In the March issue of the American Journal of Diseases of Children, eight cases of neonatal hyperbilirubinemia associated with breast feeding are reported.1 This syndrome is characterized by prolonged unconjugated (indirect-reacting) hyperbilirubinemia in an otherwise healthy breast-fed infant. It usually occurs in the second to fourth week of life and may last as long as eight weeks if breast feeding is continued. The hyperbilirubinemia may be marked; in one instance the bilirubin value was 29.8 mg/100 ml on the seventh day of life. Attempts to establish other causes for the jaundice were unsuccessful. Within 48 hours after cessation of breast feeding, however, the bilirubin level began to fall. With resumption of breast feeding, there is a decline in the rate of fall or even a second rise in bilirubin, but marked hyperbilirubinemia does not recur.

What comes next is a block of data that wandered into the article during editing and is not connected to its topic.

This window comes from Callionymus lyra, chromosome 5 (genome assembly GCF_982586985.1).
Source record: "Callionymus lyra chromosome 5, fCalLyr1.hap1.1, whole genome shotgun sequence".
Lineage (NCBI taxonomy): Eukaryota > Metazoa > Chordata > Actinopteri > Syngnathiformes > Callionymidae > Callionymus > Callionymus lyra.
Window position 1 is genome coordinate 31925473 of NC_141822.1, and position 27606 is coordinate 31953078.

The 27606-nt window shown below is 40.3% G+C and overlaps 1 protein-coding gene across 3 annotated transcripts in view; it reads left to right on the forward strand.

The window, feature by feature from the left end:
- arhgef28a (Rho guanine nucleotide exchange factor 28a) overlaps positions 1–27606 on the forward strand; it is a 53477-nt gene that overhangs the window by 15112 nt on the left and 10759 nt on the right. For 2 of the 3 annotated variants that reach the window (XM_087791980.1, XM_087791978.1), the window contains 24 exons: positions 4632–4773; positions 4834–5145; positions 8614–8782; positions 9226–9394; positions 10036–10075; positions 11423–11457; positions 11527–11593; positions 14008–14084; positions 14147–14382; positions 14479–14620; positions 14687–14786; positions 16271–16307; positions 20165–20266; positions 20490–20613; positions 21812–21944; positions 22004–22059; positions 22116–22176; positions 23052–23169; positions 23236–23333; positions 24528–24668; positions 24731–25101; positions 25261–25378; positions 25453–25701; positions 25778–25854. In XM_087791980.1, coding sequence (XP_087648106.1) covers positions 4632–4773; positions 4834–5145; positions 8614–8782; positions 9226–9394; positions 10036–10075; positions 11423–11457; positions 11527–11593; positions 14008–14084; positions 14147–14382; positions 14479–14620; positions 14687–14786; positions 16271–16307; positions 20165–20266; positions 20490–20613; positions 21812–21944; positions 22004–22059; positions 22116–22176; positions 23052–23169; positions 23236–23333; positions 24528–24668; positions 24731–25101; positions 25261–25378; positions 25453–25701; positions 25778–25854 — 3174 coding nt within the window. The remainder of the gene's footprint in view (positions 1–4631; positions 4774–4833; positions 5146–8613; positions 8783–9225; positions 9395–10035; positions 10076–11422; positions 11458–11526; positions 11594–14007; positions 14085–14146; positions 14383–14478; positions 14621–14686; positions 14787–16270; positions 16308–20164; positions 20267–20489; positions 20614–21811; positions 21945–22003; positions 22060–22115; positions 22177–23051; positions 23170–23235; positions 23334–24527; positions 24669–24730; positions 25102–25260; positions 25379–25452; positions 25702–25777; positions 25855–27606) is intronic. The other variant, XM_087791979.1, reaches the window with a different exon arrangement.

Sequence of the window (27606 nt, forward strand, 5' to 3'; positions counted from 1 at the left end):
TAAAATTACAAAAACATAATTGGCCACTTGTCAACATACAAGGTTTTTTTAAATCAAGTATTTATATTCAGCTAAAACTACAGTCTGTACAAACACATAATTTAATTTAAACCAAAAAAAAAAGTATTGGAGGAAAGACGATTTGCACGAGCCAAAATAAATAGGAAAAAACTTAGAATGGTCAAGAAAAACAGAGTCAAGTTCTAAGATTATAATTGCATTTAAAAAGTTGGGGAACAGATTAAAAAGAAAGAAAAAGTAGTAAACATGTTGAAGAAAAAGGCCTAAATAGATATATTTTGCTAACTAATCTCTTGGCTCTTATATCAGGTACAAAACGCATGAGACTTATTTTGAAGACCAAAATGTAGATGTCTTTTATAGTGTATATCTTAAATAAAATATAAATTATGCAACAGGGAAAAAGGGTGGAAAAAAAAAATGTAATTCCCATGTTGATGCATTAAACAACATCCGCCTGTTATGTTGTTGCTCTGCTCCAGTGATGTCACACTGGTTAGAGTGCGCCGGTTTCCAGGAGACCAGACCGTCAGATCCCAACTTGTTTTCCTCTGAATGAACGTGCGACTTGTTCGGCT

Arias et al2 made the original observation in 1964 and demonstrated that breast
BREAST-MILK JAUNDICE. JAMA. 1965;191(12):1024. doi:10.1001/jama.1965.03080120058021
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